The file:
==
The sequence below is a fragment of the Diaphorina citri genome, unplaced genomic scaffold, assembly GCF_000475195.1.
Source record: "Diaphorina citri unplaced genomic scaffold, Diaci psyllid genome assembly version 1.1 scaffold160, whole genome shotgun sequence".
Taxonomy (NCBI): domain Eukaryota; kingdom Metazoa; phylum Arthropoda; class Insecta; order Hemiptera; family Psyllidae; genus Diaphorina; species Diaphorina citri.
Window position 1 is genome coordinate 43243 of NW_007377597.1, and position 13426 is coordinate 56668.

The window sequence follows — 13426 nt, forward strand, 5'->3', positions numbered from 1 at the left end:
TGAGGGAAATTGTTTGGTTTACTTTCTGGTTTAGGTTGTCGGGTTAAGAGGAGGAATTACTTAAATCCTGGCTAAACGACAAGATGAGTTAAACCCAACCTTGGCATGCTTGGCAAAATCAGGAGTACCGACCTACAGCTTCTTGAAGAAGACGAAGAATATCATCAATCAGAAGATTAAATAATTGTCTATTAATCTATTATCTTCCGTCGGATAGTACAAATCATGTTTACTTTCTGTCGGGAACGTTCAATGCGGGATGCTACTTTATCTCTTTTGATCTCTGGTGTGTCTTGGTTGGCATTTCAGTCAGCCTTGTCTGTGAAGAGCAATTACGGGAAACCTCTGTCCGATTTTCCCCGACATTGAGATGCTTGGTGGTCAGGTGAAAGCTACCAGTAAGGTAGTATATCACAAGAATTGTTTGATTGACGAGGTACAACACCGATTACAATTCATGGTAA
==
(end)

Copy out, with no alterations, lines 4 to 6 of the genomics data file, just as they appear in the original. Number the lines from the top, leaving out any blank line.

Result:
Window position 1 is genome coordinate 43243 of NW_007377597.1, and position 13426 is coordinate 56668.

The window sequence follows — 13426 nt, forward strand, 5'->3', positions numbered from 1 at the left end:
TGAGGGAAATTGTTTGGTTTACTTTCTGGTTTAGGTTGTCGGGTTAAGAGGAGGAATTACTTAAATCCTGGCTAAACGACAAGATGAGTTAAACCCAACCTTGGCATGCTTGGCAAAATCAGGAGTACCGACCTACAGCTTCTTGAAGAAGACGAAGAATATCATCAATCAGAAGATTAAATAATTGTCTATTAATCTATTATCTTCCGTCGGATAGTACAAATCATGTTTACTTTCTGTCGGGAACGTTCAATGCGGGATGCTACTTTATCTCTTTTGATCTCTGGTGTGTCTTGGTTGGCATTTCAGTCAGCCTTGTCTGTGAAGAGCAATTACGGGAAACCTCTGTCCGATTTTCCCCGACATTGAGATGCTTGGTGGTCAGGTGAAAGCTACCAGTAAGGTAGTATATCACAAGAATTGTTTGATTGACGAGGTACAACACCGATTACAATTCATGGTAA